Reading the Bible v. having it read for you

I read a lot of blogs where there are discussions about various books in the Bible.  It’s really interesting.  I grew up in the Catholic tradition, and went to CCD when I was little from the time that I was in elementary school until about 8th grade, when I was confirmed. We had priests and nuns, with the priests being the primary person that conducted masses and took our confessions and did the marriages and last rites etc.  They were also the primary interpreters of the Bible.  During our education or indoctrination into the religion, however you want to look at it, we were never encouraged to read the Bible for ourselves in part because the tradition calls for someone to read and tell us what it says.  Now that I think about it, that’s another reason I didn’t like Catholicism particularly. Taking away independent thought in some way, by keeping the masses in the dark, doesn’t quite sit right with me.



3 thoughts on “Reading the Bible v. having it read for you

  1. Melissa,

    I’m so sorry that you had that experience. That hasn’t been my experience with Catholicism at all at least post eighth grade. I have been a member of four different Catholic Faith communities and the RCIA sponsor for two friends. Every community that I have taken part in has opportunities for Bible Study and actively encourages their members to participate. As part of the RCIA process the candidates read and discussed scripture at every meeting. It is true, that perhaps historically the church has tended toward the hierchical model of scriptural interpretation you described, and many of the Catholic saints, worked to change this.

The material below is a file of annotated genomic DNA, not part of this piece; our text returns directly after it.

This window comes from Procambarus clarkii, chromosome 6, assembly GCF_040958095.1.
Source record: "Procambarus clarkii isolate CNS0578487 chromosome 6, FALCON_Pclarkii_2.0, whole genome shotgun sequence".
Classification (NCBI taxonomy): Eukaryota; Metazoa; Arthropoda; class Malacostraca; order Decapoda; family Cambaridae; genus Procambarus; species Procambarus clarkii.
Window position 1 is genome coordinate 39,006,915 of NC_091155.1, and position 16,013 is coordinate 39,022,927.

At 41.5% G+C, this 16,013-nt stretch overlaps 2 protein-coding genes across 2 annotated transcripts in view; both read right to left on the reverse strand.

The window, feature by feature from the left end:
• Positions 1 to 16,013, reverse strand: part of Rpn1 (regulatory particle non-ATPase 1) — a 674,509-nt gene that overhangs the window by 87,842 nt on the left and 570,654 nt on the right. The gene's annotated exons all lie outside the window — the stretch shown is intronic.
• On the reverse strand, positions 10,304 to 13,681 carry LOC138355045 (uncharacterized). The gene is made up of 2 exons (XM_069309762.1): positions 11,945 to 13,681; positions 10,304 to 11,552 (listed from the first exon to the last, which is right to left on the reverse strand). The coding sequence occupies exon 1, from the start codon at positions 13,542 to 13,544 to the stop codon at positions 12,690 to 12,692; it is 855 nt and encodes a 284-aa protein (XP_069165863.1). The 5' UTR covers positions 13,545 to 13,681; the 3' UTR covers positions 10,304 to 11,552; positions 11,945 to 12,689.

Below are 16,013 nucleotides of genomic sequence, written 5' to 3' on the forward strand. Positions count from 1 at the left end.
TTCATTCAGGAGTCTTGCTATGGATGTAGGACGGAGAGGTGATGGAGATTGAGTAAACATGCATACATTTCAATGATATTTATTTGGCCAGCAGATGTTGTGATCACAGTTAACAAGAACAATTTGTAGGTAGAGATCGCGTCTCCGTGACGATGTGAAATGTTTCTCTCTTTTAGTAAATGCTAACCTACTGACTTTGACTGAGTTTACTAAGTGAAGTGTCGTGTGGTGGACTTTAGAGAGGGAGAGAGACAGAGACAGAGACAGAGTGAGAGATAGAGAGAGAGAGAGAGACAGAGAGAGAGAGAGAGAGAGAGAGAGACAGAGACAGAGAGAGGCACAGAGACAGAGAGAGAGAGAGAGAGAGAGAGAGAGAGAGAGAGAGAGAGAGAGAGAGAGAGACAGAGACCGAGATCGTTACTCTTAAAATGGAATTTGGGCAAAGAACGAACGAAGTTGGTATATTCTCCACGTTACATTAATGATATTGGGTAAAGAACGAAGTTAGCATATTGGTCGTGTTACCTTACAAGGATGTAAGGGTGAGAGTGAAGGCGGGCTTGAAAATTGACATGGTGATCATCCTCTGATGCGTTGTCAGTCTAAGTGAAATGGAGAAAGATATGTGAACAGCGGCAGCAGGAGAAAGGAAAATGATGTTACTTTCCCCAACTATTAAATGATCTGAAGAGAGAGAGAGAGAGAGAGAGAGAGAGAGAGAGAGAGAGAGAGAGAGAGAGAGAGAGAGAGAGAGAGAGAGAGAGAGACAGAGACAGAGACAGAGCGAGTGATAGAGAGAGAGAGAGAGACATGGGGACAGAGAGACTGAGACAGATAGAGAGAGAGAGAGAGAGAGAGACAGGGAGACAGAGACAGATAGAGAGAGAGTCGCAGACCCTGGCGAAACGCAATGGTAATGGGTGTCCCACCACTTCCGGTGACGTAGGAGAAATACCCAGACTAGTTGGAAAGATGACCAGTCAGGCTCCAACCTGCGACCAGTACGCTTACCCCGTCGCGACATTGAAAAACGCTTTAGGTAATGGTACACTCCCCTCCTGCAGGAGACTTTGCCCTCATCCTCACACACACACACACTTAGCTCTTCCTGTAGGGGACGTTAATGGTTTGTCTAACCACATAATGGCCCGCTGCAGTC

At this season of my life, I don’t have time for a group bible study, but I try to set aside time for scriptural reflection. I rely on a Jesuit podcast which gives my an opportunity to settle myself and meditate on a scriptural passage. I also appreciate my time at mass. I have heard the same reading cycles for the past 36 years, but every time I go to mass I get some fresh insight. I may not always agree with the priest’s interpretation but it gives me a starting point for a dialogue with God. All priests must have extensive course work in Theology, so I find that they usually have a unique interpretation of the passage and can often give me some historical background that I’m unaware of. Lay ministers also interpret the scripture in their communion services. My mom did this at a local nursing home for several years.

    Anyway, I have the flu and am off to bed, but I just wanted to chime in with a different perspective. If you ever decide to give the Catholic church a second chance, I hope you will find comfort and challenge in the scripture and a faith community that allows you independent thought.


  2. Hi there…thanks for commenting on my blog earlier.You may be surprised what creativity you hold!

    I wanted to comment on the bible reading…this is a great post. And very thoughtful. The bible is God’s Word for YOU…for ALL of us. It is for you to read personally…

    But there was a time (and you’ll read of it in the bible) when the religious were the only ones allowed to read the bible. There are several reason for this…but the bottom line is that the catholic religion adopted this…and it’s stuck.

    The bible is amazing…scripture is alive…and it is for you. I would suggest getting yourself an NIV study bible bible and going for it!! You won’t regret it! Have a great day…Michelle

  3. As a fellow northeastern Catholic, I chuckled when I read this. Mr. A. and I have this discussion all the time – it still amazes me to realize just how much your pastor truly shapes your perception of Catholicism, especially the one you had in childhood. Father Keyes always encouraged us to find our own truths, and our own way – positioned himself as the guide if we needed one, the fellow journeyer if not.

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